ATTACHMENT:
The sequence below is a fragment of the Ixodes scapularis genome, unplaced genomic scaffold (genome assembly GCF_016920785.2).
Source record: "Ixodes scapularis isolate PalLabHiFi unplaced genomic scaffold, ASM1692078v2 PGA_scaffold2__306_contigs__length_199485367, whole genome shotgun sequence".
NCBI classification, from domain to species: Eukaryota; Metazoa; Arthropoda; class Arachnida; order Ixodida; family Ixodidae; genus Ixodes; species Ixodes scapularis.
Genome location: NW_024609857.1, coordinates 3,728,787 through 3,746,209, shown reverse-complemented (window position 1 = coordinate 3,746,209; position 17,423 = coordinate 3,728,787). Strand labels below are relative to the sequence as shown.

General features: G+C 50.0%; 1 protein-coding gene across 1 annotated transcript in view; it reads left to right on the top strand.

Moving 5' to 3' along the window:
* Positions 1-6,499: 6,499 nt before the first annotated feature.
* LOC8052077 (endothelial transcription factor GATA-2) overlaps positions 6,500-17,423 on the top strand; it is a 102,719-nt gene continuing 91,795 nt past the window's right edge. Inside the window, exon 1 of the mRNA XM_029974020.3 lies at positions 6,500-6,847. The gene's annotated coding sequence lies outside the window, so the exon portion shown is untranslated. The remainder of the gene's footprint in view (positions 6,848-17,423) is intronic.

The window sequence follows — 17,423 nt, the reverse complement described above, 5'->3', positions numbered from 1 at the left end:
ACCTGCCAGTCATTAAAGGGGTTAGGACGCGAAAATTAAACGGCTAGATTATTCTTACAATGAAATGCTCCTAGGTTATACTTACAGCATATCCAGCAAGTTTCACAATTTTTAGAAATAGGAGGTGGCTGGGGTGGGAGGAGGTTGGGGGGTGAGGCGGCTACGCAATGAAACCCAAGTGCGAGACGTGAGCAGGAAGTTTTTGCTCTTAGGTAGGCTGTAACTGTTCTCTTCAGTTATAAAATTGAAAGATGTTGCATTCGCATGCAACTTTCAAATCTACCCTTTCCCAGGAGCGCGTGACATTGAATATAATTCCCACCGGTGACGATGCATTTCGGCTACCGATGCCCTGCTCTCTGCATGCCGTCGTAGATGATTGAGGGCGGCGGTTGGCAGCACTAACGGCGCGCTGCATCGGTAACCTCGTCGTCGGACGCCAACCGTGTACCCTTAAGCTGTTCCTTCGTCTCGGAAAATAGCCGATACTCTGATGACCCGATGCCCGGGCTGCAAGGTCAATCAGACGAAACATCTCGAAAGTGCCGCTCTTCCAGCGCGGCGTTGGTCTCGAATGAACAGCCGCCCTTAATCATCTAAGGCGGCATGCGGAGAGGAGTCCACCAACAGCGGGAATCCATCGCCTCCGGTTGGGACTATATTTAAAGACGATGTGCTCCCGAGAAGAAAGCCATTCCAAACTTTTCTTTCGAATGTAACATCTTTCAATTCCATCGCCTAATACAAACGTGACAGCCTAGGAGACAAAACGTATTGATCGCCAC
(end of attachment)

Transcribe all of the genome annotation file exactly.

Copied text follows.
The sequence below is a fragment of the Ixodes scapularis genome, unplaced genomic scaffold (genome assembly GCF_016920785.2).
Source record: "Ixodes scapularis isolate PalLabHiFi unplaced genomic scaffold, ASM1692078v2 PGA_scaffold2__306_contigs__length_199485367, whole genome shotgun sequence".
NCBI classification, from domain to species: Eukaryota; Metazoa; Arthropoda; class Arachnida; order Ixodida; family Ixodidae; genus Ixodes; species Ixodes scapularis.
Genome location: NW_024609857.1, coordinates 3,728,787 through 3,746,209, shown reverse-complemented (window position 1 = coordinate 3,746,209; position 17,423 = coordinate 3,728,787). Strand labels below are relative to the sequence as shown.

General features: G+C 50.0%; 1 protein-coding gene across 1 annotated transcript in view; it reads left to right on the top strand.

Moving 5' to 3' along the window:
* Positions 1-6,499: 6,499 nt before the first annotated feature.
* LOC8052077 (endothelial transcription factor GATA-2) overlaps positions 6,500-17,423 on the top strand; it is a 102,719-nt gene continuing 91,795 nt past the window's right edge. Inside the window, exon 1 of the mRNA XM_029974020.3 lies at positions 6,500-6,847. The gene's annotated coding sequence lies outside the window, so the exon portion shown is untranslated. The remainder of the gene's footprint in view (positions 6,848-17,423) is intronic.

The window sequence follows — 17,423 nt, the reverse complement described above, 5'->3', positions numbered from 1 at the left end:
ACCTGCCAGTCATTAAAGGGGTTAGGACGCGAAAATTAAACGGCTAGATTATTCTTACAATGAAATGCTCCTAGGTTATACTTACAGCATATCCAGCAAGTTTCACAATTTTTAGAAATAGGAGGTGGCTGGGGTGGGAGGAGGTTGGGGGGTGAGGCGGCTACGCAATGAAACCCAAGTGCGAGACGTGAGCAGGAAGTTTTTGCTCTTAGGTAGGCTGTAACTGTTCTCTTCAGTTATAAAATTGAAAGATGTTGCATTCGCATGCAACTTTCAAATCTACCCTTTCCCAGGAGCGCGTGACATTGAATATAATTCCCACCGGTGACGATGCATTTCGGCTACCGATGCCCTGCTCTCTGCATGCCGTCGTAGATGATTGAGGGCGGCGGTTGGCAGCACTAACGGCGCGCTGCATCGGTAACCTCGTCGTCGGACGCCAACCGTGTACCCTTAAGCTGTTCCTTCGTCTCGGAAAATAGCCGATACTCTGATGACCCGATGCCCGGGCTGCAAGGTCAATCAGACGAAACATCTCGAAAGTGCCGCTCTTCCAGCGCGGCGTTGGTCTCGAATGAACAGCCGCCCTTAATCATCTAAGGCGGCATGCGGAGAGGAGTCCACCAACAGCGGGAATCCATCGCCTCCGGTTGGGACTATATTTAAAGACGATGTGCTCCCGAGAAGAAAGCCATTCCAAACTTTTCTTTCGAATGTAACATCTTTCAATTCCATCGCCTAATACAAACGTGACAGCCTAGGAGACAAAACGTATTGATCGCCAC